Message from APWU President Mark Dimondstein to the Eugene V. Debs Centennial Commemoration
[Note: Following are major excerpts from a message sent to the Debs’ Centennial Commemoration, held in Cleveland, Ohio, on October 5-6, 2018, under the sponsorship of the Labor Education and Arts Project.]
Dear Sisters and Brothers:
I salute you for having this fitting assembly 100 years after the legendary Debs’ outstanding anti-War World I stance and famous speech – at a current time when bipartisan, endless and unjust wars for regime change line the pockets of the military industrial complex, and bring unspeakable hardships and horrors the world over.
I was asked to speak on the question of “an independent political party based in the labor movement,” an issue I have been involved with for many decades, including in the Labor Party efforts under the creative leadership of Tony Mazzochi and the Oil, Chemical and Atomic Workers Union (OCAW).
Let me share a few of my thoughts on this subject by quoting comments I wrote to the APWU membership before and after the 2016 election.
In September 2015, I shared the following thoughts on the coming presidential election and asked members for their input:
“Everywhere we turn, and no matter which party is in power, Corporate America is having their way at the expense of the rest of us, the 99%. Wall Street dominates the policies of our government and the corporate overlords laugh all the way to the bank…
“In 2008, Democrats won the White House, the Senate and the House of Representatives. The Senate had a filibuster-proof majority. Yet legislation to raise the minimum wage to a living wage was not passed. Legislation guaranteeing paid sick leave was not passed. The Employee Free Choice Act, which was promised and which would have helped level the playing field for workers trying to organize unions, was not passed. Legislation to end the congressionally manufactured pre-funding crisis that is strangling the Postal Service was not passed…
“During the 2016 election cycle, postal workers should certainly look to elect and re-elect pro-worker candidates no matter which party they are from. The APWU can also promote issue-based ballot initiatives, such as living-wage provisions that uplift workers, our families and our communities. But we should also help find a way out of the ‘lesser-of-two-evils’ choices we are continually offered and build an independent political movement where we are not taken for granted by politicians, where elections are not bought and sold, and where our elected representatives are truly accountable to the people.”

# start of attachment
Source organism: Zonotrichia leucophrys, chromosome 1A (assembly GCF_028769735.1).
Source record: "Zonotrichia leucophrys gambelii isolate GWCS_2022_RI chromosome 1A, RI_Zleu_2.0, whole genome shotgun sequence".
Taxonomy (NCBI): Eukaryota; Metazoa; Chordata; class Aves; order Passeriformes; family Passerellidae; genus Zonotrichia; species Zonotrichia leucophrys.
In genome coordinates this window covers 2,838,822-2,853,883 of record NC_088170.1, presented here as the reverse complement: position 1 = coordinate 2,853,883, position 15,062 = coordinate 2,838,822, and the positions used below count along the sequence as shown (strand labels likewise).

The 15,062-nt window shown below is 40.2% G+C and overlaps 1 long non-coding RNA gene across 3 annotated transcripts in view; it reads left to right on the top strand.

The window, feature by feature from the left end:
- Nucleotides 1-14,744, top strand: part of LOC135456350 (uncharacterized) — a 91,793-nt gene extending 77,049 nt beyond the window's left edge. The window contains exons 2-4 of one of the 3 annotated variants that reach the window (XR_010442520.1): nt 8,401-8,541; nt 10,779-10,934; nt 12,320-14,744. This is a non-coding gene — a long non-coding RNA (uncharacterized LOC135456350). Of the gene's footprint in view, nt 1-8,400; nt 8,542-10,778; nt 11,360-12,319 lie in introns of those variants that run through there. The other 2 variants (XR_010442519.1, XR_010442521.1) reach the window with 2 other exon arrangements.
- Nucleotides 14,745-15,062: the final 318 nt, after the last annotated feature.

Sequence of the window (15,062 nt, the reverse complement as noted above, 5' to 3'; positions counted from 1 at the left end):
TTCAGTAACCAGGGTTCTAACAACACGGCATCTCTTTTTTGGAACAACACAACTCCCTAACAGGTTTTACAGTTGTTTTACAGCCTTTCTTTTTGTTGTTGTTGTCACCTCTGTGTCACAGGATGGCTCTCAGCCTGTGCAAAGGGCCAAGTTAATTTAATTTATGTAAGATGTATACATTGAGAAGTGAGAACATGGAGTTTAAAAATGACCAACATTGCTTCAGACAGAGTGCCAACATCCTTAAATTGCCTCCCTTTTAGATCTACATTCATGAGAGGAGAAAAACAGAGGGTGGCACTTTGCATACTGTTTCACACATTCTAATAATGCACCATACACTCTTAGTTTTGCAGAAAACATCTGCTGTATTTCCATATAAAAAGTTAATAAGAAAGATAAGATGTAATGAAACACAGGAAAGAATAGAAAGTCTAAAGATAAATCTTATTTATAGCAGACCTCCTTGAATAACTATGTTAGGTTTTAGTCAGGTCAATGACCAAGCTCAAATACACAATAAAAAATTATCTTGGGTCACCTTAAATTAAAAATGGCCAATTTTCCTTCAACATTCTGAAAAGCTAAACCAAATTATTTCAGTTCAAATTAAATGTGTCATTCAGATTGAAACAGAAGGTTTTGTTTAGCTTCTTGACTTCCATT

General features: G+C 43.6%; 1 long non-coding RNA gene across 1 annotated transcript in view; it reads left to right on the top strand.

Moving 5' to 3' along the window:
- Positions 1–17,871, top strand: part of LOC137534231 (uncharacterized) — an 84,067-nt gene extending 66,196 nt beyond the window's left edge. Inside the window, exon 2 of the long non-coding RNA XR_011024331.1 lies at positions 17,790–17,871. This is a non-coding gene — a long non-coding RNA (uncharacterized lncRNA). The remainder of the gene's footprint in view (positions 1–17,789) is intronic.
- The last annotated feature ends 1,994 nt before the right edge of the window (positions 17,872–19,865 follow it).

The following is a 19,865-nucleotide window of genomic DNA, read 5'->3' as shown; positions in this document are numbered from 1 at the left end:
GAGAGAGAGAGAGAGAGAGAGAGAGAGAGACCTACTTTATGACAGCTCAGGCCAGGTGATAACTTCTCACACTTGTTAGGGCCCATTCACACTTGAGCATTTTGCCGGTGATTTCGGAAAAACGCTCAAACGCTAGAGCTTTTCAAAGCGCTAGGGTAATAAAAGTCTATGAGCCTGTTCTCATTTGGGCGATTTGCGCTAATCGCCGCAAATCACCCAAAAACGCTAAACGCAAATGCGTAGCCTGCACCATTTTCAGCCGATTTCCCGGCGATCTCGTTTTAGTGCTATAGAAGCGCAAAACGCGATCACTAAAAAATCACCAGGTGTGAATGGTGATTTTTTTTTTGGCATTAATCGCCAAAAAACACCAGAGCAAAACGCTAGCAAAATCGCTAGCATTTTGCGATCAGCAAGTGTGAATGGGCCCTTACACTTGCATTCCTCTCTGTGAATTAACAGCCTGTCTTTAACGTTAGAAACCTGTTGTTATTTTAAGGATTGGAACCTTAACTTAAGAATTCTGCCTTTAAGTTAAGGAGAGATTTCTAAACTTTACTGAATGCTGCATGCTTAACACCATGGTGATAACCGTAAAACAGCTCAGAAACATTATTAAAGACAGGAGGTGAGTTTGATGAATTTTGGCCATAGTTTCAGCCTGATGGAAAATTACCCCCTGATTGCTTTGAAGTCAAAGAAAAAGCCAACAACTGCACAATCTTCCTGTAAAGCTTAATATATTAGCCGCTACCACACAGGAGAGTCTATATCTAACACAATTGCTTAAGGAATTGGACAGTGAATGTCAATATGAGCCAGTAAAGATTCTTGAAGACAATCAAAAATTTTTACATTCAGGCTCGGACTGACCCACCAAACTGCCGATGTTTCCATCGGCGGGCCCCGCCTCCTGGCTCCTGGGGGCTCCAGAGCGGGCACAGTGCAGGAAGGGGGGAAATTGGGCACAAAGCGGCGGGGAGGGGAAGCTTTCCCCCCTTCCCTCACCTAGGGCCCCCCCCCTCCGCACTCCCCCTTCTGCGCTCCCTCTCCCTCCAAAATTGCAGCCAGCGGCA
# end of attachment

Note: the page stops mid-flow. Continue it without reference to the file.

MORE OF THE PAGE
After the election I had this to say:
“[T]his election was truly a revolt against the status quo, against the elites and against ‘politics as usual.’ While we have many terrific friends in Congress and will continue to work to elect worker-friendly candidates, the fundamental politics of both the Democrat and Republican parties over the last few decades have undercut and failed the working class…
“It [the presidential election] did not work out as the two corporate-controlled parties planned. They failed to understand that the 99%, especially the working class, are fighting mad. We, the workers, have been kicked in the gut by a rigged system. We suffer from downward mobility, a loss of manufacturing jobs to rotten trade deals, tax structures favoring the wealthy, an infrastructure crumbling around us, our water poisoned, an economic ‘recovery’ going to the top 1%, glaring and growing income inequality, and unaffordable healthcare and college education. …
“We were once again stuck with the ‘lesser of two evils’ choice. There was no independent political party accountable to us, the workers.”
I appreciate the opportunity to share these few thoughts with your gathering. Our union has been struggling with how to fight our way out of the political quagmire. At our 2016 national convention, attended by 2,000 delegates, we passed a resolution “Exploring New Directions for Labor in Electoral Politics” which stated:
“In addition to the traditional supporting of electoral candidates who are friends and allies of postal workers, the APWU will also pursue a strategy of advancing our core issues through referenda, initiatives and propositions at the statewide and local level; study the viability of independent and third party politics; and explore the possibility of creating a new labor-based political party, or any other reasonable means of advancing the interests of labor in electoral politics.” The APWU presented a similar resolution to the October 2017 AFL-CIO Constitutional Convention, which passed in a slightly watered-down form.
Since this is a Centennial meeting of the outstanding labor leader Eugene V. Debs, let me close with two of his many great statements.
One apropos to the subject you asked me to speak on: “You have got to unite in the same labor union and in the same political party and strike and vote together, and the hour you do that, the world is yours.”
The other helps ground any genuine working-class leader with the right orientation to the members we represent and I hold its sentiments close at hand in my work as a union president: “When I rise, it will be with the ranks, not from the ranks.”
In Union Solidarity,
American Postal Workers Union